Oh, and the expense is heartbreaking. Why is shampoo more expensive than a whole roasting chicken?? Why do tweezers cost two quid but the ‘good, professional’ tweezers cost thirty? Even a new pair of shoes is an investment, and not in the ‘statement piece oh my god grazia grazia mwah’ kind of way: even a modest thirty-pound pair costs seventy pounds in the end when you factor in the acres of plasters you go through covering all the parts of your feet that are bleeding or blistered, the re-heeling when the heel wears away after the fourth time out, and the various pads and insoles you buy to stop the throbbing pain in between your foot bones.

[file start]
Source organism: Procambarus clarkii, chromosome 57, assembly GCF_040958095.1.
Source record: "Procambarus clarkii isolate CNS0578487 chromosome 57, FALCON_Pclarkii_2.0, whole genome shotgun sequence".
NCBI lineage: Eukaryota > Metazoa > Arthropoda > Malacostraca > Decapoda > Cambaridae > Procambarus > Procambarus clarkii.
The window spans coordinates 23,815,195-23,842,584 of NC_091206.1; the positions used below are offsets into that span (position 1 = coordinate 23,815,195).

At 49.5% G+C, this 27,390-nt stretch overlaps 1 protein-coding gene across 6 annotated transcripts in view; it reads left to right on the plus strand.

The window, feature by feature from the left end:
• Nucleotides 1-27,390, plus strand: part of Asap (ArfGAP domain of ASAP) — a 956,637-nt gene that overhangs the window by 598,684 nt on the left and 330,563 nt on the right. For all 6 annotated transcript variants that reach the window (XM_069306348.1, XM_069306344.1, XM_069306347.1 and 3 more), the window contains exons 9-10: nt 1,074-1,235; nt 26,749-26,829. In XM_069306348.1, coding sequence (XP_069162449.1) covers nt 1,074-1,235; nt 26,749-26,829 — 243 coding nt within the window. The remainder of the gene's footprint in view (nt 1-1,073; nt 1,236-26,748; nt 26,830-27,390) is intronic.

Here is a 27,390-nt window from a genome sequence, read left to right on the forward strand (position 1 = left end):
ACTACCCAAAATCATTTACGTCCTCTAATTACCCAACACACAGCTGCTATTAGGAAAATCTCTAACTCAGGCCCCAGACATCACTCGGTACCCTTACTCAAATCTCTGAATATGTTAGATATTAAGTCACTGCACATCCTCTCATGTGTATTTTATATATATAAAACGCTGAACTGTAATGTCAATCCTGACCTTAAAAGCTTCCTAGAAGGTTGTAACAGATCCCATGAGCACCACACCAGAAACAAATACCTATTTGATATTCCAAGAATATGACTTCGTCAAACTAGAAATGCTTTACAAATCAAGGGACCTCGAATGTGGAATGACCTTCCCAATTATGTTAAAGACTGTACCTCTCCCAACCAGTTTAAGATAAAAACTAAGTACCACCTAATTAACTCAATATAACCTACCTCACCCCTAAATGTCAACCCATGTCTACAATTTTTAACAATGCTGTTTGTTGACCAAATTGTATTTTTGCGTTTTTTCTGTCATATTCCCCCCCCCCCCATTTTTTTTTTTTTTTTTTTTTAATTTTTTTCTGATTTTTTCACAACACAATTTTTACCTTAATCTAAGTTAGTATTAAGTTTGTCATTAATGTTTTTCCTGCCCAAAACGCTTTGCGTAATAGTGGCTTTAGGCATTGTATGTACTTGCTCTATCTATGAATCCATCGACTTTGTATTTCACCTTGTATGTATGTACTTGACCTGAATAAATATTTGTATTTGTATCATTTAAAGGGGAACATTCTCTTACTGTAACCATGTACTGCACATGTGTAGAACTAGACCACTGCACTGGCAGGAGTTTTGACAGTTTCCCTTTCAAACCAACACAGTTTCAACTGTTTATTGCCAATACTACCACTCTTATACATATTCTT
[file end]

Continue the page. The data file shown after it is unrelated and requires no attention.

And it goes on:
Writers like Susie Orbach and co point out that we now see the human body as perfectible, particularly in the case of the female. We are encouraged to identify, isolate and annihilate every thing that may not even be a flaw but simply not adherent to the preferable adjective for that body part: “Get the perfect curve for your eyebrows!” “Make your neck look longer!” “Make the whites of your eyes really POP!” But we are clever and realistic people; I’ve always been well aware that an essay isn’t perfectible, there’s no such thing as the perfect pair of trousers and despite honing it since I was fourteen my private chocolate cake recipe is still a long way from being the Platonic Chocolate Cake. (But getting ever nearer…) We’re smart and logical and reasonable enough to know for a fact that nothing can ever be perfect, so it is odd that we hold this incredibly harsh and unreasonable goal for our bodies, of all things. If anything the human body is the least likely thing to ever near perfection because it’s a big, gooey, squashy skinbag of pores and follicles and organs all trying to do the rough equivalent of what they did back when we were all much more gorrilaesque. The devil isn’t really in the details, since no amount of curled eyelashes will distract people from my lump-of-cheddar nose, for example. If we all devoted our energies and emotions towards finding the perfect sandwich or sofa instead the world would be a miraculous place.